(CNN) -- Amelia Earhart's achievements in the early decades of aviation captivated the world.

The daring pilot still holds a grip on our imaginations nearly a century later -- and now, Earhart fans can bask in her globe-trotting history back on her native Kansas soil.

The Amelia Earhart Hangar Museum is scheduled to open on Friday in her hometown of Atchison, about an hour's drive north of Kansas City. A ribbon-cutting ceremony is set for noon CT, and then at 12:30 p.m., the doors open to the public.

The centerpiece of the museum is Muriel, the world's only remaining Lockheed Electra 10-E aircraft, according to a news release from the museum.

"Named after Earhart's younger sister, Grace Muriel Earhart Morrissey, Muriel is identical to the plane Earhart flew on her final, fateful flight around the world" in 1937, according to the release.

The museum will also be packed with 14 interactive exhibits.

"The new Amelia Earhart Hangar Museum will celebrate a woman who showed us what it means to 'reach for the stars,' " said Kansas Gov. Laura Kelly in the release.


Earhart's legacy


Founder Karen Seaburg explained to CNN Travel why she worked to open this museum, the brainchild of her late husband, Ladd.

"There's not a museum like this about Amelia. There are a lot of STEM museums, and there are a lot of history museums," Seaburg said, referencing the acronym for Science, Technology, Engineering and Math.

"What we've done is combine STEM and history into a unique museum about her life but also learning about the STEM of flying, aviation and centrifugal force -- all the different things kids need to learn and adults, too."

Seaburg noted Earhart, the first woman to fly solo across the Atlantic Ocean, was more than a pioneer of the skies.

"She was a suffragette. Because of her status and because people knew her, she met with President [Herbert] Hoover about getting women the vote," she said.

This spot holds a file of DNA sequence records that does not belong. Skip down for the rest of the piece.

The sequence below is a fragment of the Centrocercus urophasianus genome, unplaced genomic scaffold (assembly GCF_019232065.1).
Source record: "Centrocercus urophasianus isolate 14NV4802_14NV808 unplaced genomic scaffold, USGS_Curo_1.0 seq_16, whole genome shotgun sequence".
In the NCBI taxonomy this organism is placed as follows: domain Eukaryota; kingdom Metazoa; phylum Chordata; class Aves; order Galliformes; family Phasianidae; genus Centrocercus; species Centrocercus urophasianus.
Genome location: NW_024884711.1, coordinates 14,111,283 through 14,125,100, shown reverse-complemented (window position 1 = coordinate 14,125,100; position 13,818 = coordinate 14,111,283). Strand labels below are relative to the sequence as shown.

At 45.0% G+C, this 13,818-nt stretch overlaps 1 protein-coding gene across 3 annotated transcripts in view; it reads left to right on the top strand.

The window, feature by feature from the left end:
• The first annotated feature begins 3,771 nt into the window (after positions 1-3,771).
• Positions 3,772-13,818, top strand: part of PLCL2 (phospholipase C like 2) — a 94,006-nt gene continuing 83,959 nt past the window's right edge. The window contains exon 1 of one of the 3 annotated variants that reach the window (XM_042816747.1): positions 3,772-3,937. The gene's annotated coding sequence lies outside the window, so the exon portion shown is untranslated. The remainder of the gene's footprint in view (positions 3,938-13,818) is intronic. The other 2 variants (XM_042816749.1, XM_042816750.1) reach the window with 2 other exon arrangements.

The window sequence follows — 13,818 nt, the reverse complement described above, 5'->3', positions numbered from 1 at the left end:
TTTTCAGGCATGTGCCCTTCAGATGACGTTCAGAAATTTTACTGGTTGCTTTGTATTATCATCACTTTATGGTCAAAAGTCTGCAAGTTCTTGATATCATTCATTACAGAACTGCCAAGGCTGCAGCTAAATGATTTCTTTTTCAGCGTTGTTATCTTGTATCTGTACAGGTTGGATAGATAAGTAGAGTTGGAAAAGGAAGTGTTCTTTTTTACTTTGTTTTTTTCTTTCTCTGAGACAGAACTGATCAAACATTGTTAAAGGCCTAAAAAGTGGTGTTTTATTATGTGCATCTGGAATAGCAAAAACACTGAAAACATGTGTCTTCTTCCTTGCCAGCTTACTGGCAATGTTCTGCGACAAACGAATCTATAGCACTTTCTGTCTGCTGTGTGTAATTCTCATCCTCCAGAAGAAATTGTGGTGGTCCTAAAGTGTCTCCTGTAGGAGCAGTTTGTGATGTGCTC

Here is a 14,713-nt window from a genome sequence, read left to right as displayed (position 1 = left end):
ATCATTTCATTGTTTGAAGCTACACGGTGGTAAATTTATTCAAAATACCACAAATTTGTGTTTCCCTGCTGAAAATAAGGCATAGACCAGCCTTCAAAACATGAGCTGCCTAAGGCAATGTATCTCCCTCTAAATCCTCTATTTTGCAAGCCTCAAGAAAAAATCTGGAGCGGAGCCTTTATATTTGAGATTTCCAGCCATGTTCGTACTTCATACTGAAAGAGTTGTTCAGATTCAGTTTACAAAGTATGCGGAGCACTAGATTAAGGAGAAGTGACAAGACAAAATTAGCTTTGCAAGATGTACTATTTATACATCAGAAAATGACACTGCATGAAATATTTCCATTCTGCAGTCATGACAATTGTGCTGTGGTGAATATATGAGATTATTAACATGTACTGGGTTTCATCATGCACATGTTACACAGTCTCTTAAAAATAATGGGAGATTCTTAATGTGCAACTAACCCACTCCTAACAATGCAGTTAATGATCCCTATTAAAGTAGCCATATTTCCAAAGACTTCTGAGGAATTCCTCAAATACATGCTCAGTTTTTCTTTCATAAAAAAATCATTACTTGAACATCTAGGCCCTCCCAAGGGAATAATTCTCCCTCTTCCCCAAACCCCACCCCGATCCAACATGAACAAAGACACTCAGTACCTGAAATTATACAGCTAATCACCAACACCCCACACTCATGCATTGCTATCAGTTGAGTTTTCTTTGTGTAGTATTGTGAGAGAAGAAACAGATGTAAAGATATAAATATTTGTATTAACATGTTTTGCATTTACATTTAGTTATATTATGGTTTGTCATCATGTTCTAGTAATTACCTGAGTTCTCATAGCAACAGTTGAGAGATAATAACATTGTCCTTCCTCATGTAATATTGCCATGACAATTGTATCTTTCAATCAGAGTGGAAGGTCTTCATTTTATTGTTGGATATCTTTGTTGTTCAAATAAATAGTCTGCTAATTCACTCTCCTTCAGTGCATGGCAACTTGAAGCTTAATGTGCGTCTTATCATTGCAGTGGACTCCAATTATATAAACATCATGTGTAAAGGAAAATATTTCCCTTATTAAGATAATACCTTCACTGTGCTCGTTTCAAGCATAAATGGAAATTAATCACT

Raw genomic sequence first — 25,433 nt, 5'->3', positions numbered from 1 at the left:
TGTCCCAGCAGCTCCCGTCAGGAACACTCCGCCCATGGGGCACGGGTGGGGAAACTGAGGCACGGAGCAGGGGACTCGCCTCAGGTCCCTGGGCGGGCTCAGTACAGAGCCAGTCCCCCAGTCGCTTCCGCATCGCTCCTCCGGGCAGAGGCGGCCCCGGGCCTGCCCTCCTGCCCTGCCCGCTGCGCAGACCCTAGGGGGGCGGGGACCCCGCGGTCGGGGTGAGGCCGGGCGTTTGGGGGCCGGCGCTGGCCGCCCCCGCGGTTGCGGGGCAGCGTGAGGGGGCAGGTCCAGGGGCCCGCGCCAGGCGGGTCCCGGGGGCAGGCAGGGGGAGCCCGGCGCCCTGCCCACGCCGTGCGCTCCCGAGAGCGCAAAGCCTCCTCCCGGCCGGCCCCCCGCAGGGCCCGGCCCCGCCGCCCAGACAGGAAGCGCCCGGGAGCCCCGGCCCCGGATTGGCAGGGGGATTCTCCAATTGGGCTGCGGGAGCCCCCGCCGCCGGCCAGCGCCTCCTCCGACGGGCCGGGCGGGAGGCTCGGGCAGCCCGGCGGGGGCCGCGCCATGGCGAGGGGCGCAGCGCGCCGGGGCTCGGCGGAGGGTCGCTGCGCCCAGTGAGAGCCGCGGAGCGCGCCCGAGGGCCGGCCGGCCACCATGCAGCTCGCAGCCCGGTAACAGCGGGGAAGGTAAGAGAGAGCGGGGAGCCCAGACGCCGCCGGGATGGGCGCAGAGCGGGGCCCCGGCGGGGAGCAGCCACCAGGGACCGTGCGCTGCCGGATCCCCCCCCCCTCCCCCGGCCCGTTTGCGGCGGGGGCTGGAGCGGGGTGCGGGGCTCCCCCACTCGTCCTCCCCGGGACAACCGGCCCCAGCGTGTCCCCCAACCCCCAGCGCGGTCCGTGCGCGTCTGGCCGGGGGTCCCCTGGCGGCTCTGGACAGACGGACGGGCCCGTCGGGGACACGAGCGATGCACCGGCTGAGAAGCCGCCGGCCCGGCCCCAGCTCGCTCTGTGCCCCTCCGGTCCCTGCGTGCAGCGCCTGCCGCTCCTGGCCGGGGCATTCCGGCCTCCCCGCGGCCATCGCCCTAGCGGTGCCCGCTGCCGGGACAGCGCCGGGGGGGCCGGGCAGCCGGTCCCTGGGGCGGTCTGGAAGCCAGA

Her disappearance over the Pacific Ocean in 1937 was "a huge loss to the entire nation. Kansas obviously and Atchison ... and she was an international figure."


Muriel and the exhibits


Seaburg said the museum's Muriel is one of only 14 Lockheed Electra 10-E aircraft ever produced. It's a twin of the one Earhart flew. It was second off the line in 1935 and went to work for Pan American Airways in Brazil.

"The reason Amelia chose that plane was it went higher, faster. It was the premier of the day. She wanted to have the best airplane she could pick."

While other Electra 10-Es were put into military service during World War II and outfitted for combat, this plane continued to fly civilian passengers. "So even the fuel lines and everything is exactly like Amelia's plane."

She and her husband were able to acquire the plane in 2016 just before his death and then built the $17 million, Art Deco-style hangar and museum.

Among the interactive exhibits, people will be able to:

• Enter a full-scale replica of Muriel's cockpit to experience Earhart's perspective

• Pilot a virtual reality recreation of Earhart's historic 1932 transatlantic flight

• Learn firsthand the precision needed to forge the nearly 85,000 metal rivets that hold Muriel together

• Trace 3-D aircraft holograms through the history of flight — from unmanned gliders and biplanes

Click here to find out more about the opening, ticket costs and other details.

"What I love about Amelia was she more than just an aviator. She was more than just getting lost in the ocean and whatever happened to her. She's relevant today because she was a pioneer," said Seaburg. "We want people going away from this thinking: 'I can dream my dreams.'"

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